I know I’ve said this before, but I wasn’t a big fan of Donkey Kong Country Returns. I thought it was too difficult, and it didn’t stand up to the high expectations I had of a new entry to an old series I used to love. Well, I have since grown somewhat fond of the game, and I really can’t expect it to compete with the old SNES games, now can I?
Nevertheless, I really wasn’t sure about trying the game’s sequel on the Wii U, Tropical Freeze. I decided to give the game a chance, however, and was pleased to find that it excels in all areas. The levels are far more unique and varied, the enemies aren’t as, well, silly (they’re still silly, but I didn’t particularly like those tikis), and then there’s the music.
I started to really get into the game upon the very first level of the savannah world, Grassland Groove, complete with dancing trees, upbeat music, and…animal heads on sticks, all bobbing to the beat. It was a very strange level, but I loved it. A few levels later, this cheerful savannah has fallen victim to a thunderstorm, followed by the level Scorch ‘n’ Torch, where the savannah has caught on fire.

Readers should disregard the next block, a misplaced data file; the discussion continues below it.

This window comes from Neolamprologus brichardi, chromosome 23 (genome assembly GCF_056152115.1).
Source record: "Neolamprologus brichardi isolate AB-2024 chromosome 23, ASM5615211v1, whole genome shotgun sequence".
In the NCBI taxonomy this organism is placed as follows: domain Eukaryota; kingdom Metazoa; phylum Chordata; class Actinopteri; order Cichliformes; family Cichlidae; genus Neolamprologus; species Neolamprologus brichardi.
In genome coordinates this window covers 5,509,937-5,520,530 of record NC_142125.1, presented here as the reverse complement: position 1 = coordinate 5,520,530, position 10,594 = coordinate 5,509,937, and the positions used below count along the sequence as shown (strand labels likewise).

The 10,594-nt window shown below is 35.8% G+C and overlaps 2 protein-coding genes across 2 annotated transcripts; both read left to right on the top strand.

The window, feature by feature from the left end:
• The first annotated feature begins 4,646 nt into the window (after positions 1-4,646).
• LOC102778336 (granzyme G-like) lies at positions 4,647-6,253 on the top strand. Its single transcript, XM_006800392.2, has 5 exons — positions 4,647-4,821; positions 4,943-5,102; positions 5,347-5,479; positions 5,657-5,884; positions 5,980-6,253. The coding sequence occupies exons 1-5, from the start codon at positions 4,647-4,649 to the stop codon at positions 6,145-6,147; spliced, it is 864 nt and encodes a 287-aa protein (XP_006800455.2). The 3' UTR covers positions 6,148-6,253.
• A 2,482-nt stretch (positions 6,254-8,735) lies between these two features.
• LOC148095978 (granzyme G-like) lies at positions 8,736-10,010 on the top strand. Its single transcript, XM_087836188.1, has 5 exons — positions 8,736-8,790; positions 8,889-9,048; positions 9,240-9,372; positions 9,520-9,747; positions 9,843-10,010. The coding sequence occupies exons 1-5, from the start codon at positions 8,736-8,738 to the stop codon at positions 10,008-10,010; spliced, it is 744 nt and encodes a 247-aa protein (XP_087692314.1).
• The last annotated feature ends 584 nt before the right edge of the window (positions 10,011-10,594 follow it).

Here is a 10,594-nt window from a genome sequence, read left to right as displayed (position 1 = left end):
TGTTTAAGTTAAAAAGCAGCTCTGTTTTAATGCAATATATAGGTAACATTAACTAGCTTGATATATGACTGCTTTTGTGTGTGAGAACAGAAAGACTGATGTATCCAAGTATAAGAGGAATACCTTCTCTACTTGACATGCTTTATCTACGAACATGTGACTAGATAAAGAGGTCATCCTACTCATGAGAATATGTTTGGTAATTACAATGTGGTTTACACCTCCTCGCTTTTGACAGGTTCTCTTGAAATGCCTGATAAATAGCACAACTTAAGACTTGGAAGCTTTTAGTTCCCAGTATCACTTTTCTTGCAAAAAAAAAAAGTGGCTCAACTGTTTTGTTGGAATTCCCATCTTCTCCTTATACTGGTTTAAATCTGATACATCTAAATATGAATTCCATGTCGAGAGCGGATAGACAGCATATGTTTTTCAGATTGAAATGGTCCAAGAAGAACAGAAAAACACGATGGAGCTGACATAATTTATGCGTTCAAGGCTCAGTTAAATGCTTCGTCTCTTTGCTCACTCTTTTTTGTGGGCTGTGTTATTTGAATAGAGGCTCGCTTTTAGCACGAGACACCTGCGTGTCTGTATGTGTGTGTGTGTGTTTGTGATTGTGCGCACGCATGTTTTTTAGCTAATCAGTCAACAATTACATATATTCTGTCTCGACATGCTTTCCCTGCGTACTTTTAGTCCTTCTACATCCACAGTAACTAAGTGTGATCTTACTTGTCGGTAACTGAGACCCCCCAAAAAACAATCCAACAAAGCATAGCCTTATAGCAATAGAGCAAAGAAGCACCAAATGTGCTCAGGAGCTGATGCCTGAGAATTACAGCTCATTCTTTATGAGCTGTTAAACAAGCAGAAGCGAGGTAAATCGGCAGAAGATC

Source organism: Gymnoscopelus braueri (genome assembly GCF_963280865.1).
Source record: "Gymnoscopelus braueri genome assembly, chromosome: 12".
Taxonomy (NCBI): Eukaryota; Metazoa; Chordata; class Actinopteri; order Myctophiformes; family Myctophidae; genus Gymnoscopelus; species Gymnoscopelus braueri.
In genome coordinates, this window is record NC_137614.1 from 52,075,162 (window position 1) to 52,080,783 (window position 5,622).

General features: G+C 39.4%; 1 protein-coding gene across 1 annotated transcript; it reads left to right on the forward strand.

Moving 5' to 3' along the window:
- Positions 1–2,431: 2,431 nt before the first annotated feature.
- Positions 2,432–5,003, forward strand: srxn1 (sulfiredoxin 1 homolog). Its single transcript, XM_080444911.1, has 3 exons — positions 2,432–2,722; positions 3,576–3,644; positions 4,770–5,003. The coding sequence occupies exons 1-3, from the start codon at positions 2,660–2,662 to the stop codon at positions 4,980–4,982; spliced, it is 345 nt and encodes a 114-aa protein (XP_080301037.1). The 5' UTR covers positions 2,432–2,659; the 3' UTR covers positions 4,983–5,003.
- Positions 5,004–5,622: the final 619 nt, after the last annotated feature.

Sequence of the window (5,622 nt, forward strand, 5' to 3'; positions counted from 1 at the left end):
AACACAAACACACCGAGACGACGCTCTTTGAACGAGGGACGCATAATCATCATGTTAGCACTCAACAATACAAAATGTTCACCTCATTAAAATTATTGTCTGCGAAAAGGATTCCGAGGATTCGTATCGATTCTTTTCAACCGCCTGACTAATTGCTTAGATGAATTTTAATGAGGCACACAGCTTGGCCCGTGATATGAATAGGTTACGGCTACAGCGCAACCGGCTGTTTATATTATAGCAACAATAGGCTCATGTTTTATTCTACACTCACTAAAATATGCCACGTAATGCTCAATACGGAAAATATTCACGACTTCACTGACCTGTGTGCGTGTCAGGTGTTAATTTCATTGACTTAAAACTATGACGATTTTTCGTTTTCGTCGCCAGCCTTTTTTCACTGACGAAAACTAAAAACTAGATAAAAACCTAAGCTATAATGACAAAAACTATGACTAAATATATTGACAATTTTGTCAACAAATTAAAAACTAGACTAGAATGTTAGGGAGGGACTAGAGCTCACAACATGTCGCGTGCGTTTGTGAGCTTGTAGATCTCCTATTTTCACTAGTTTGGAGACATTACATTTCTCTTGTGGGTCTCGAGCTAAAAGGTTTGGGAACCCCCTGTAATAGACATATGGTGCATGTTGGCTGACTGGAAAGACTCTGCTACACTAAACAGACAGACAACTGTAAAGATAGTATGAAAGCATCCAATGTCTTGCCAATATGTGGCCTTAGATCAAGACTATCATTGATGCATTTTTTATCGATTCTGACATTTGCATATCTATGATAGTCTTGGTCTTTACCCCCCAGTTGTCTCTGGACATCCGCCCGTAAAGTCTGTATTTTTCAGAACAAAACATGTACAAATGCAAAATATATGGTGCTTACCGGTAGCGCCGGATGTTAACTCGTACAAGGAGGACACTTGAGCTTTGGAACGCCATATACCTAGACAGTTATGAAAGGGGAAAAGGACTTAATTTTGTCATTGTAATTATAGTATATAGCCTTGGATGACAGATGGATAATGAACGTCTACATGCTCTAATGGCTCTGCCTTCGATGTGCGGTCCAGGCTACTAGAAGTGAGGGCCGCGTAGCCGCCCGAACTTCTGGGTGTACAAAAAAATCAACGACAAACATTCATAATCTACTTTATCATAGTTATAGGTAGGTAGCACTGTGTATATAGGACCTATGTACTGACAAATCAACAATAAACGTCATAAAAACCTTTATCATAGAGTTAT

From the moment I began the level, my breath was taken away to look at the once lively landscape burning, the trees blackened and the bottoms of their trunks cracked and red from the heat, while the leaves would turn to ash if you landed on them. I never expected such a thing in a Donkey Kong game, whether it be the old ones I loved or the new, but this level really struck something in me. I looked upon the changed grassland with horror, and I even paused at one point to stare solemnly down into a canyon and the trees burning below.
To be honest, I cried. I’ve cried at particularly sad moments in video games or depressing endings of (Square Enix) games plenty of times, but never before have I been this touched by a mere level. In a platformer. I think what struck me most was the story. I’ve never encountered a world with a story before, even if it’s a simple one. The savannah is cheerful. A thunderstorm strikes. And it burns. Plain and simple.
Oh, and the music. The music in this level is beautiful and really adds to how sad the place really is. It’s solemn, the beat doing nothing to uplift it, but instead striking into the listener how tragic the destruction really is. It speaks of danger and sorrow, of a tragedy you can only look upon, but can do nothing to change or fix. I can’t stress enough how much emotion this song manages to instill, and in addition to giving it a listen below, I ask you to seek the level out, as well, to see what I’m talking about and to see just why it touched me the way that it did.
Video from Youtube User: piplupwater
Duck ‘n’ Duck